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Federal government to acquire Quebec Bridge, names negotiator

DCN News Services
Federal government to acquire Quebec Bridge, names negotiator

QUEBEC CITY — The Government of Canada is prepared to acquire the Quebec Bridge in Quebec City to complete its restoration in a timely manner.

The over 100-year-old bridge, which is known as one of the greatest feats of civil engineering in Canada, connects communities and businesses on both sides of the St. Lawrence River and is a national historic site.

The government has appointed a special negotiator to negotiate with the bridge’s current owner — the Canadian National Railway (CN) — and other stakeholders, states an Infrastructure Canada release, adding the negotiator will have the mandate to recommend options ranging from a transfer of property of the bridge with an adequate compensation, legislation to see the bridge restored by CN in the near term, or other options to achieve that goal.

Yvon Charest, former president and CEO of Quebec City-based IA Financial Group, accepted the role of negotiator effective Aug. 23. He will consult with local communities and other stakeholders and present a final report of recommendations to the government for consideration in 2020.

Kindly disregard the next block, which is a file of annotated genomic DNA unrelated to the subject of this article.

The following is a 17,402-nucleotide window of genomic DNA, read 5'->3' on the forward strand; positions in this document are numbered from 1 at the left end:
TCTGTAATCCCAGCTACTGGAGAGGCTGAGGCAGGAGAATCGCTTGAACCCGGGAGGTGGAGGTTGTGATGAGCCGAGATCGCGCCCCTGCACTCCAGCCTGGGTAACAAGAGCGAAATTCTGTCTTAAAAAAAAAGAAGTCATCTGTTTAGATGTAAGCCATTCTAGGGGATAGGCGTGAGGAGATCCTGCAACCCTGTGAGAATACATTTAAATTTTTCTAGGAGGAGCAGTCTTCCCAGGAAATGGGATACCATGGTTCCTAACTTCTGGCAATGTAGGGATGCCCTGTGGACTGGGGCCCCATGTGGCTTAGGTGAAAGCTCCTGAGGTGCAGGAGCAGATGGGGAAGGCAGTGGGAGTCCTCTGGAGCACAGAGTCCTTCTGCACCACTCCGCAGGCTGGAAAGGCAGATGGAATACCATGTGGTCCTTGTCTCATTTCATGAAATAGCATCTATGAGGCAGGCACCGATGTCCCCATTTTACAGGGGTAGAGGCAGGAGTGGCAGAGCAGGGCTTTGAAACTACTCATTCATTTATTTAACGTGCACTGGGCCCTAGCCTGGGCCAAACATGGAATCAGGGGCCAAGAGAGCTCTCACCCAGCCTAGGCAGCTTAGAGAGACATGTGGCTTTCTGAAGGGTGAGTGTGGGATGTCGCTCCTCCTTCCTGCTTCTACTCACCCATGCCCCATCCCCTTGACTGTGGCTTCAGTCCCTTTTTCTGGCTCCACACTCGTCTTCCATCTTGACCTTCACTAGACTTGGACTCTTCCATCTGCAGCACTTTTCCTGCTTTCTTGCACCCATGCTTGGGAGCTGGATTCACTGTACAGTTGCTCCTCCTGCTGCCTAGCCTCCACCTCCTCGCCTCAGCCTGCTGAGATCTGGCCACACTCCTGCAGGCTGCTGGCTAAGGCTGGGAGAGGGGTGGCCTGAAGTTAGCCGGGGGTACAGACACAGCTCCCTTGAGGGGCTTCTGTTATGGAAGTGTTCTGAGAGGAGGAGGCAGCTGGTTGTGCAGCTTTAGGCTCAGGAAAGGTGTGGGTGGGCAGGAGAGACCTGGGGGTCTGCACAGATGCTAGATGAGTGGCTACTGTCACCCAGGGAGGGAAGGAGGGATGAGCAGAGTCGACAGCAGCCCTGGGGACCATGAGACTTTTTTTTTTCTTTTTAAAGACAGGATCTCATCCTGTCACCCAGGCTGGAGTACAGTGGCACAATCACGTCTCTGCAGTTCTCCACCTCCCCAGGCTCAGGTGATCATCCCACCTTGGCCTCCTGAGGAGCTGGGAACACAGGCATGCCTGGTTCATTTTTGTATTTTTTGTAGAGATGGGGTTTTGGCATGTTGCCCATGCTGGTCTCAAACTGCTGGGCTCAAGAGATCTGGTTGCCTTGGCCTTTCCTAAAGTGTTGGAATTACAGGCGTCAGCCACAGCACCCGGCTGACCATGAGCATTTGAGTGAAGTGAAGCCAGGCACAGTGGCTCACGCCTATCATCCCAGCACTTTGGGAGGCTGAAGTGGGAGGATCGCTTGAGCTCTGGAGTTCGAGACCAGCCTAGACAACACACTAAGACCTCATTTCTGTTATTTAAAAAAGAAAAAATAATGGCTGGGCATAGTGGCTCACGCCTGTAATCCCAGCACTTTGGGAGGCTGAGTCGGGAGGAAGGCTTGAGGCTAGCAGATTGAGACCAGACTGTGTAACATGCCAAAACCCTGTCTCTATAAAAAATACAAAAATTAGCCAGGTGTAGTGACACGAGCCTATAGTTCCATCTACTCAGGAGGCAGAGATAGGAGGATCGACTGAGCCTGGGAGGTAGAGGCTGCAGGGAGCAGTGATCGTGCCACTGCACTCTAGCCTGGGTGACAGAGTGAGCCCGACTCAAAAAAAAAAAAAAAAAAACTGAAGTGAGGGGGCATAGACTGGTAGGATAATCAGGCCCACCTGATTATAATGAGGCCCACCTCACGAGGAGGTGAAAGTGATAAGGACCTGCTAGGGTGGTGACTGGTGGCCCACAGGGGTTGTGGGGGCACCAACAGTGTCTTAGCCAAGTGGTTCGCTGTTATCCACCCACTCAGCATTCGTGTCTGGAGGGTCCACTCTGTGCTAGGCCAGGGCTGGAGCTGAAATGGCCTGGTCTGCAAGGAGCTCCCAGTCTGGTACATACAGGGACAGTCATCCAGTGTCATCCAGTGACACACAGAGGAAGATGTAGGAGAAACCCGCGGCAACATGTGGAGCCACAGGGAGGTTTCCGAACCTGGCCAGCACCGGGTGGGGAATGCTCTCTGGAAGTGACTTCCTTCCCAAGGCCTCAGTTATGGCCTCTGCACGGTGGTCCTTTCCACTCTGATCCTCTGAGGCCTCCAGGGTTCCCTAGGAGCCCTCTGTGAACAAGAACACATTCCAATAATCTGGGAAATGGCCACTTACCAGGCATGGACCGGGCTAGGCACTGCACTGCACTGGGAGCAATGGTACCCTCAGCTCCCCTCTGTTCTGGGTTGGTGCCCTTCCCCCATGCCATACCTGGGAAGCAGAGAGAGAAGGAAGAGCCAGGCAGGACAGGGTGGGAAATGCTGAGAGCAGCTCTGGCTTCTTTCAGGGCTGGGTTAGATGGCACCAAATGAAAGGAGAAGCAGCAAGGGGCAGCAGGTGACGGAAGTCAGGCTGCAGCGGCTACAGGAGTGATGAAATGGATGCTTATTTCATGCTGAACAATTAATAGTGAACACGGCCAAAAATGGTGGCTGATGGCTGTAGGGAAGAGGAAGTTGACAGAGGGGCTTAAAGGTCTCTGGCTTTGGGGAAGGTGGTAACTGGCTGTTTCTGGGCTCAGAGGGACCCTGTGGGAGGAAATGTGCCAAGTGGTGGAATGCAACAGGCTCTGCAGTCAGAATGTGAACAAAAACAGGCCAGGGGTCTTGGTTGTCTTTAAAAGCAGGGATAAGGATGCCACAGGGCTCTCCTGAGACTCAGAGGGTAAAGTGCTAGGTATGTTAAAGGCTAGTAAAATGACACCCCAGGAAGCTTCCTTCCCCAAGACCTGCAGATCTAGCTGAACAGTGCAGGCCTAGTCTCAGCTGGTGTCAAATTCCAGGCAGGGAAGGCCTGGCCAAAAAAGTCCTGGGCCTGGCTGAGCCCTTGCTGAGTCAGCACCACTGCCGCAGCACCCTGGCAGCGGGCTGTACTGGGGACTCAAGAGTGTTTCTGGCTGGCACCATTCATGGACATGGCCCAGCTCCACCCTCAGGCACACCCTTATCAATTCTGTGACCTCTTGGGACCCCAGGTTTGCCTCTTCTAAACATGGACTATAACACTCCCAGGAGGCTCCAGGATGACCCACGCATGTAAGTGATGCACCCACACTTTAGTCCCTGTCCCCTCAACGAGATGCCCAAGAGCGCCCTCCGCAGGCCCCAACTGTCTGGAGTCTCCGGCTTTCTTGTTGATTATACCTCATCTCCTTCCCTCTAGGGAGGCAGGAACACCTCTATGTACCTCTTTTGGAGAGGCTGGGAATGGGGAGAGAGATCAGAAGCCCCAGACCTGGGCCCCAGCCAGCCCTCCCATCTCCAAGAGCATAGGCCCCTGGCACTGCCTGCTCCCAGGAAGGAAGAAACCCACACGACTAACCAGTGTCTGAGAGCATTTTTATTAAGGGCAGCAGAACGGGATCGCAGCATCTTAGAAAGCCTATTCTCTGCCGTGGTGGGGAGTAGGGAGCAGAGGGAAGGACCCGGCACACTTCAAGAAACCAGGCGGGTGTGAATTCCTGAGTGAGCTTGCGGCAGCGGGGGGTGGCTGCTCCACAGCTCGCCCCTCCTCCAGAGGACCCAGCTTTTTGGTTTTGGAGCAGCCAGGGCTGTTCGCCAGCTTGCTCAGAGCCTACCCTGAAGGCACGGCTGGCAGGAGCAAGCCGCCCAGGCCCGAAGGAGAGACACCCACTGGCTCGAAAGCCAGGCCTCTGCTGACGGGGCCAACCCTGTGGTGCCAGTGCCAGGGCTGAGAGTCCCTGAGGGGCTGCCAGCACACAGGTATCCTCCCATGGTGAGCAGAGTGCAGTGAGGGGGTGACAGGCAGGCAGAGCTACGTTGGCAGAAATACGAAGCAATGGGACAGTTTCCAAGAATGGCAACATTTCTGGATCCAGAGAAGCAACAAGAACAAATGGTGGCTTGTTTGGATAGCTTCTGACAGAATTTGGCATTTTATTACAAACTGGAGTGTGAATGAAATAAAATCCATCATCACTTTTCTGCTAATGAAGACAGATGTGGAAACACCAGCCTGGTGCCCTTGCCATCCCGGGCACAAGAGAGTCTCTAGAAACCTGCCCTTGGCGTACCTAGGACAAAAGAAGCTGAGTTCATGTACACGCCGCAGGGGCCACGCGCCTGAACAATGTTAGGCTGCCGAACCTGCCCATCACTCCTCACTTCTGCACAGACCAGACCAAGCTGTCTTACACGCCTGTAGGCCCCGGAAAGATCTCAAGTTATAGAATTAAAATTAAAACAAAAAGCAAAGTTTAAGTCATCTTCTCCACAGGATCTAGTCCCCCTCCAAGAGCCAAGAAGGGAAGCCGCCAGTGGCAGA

Throughout the process, the government will continue to work closely with CN to determine the scope of the project, and to ensure that the bridge is able to meet the region’s long-term needs, states the release. The government will collaborate closely with key partners, including the cities of Quebec City and Levis and the Government of Quebec.

Completed in 1917, the Quebec Bridge is the longest clear-span cantilever bridge of its kind in the world, with a 549-metre free span between the two central pillars.

It was declared a historic monument in 1987 by the American Society of Civil Engineering and the Canadian Society of Civil Engineering and designated a national historic site in 1995, the release indicates. The bridge was also the first in North America made with nickel steel, and the first to use the “K” truss method of compression.

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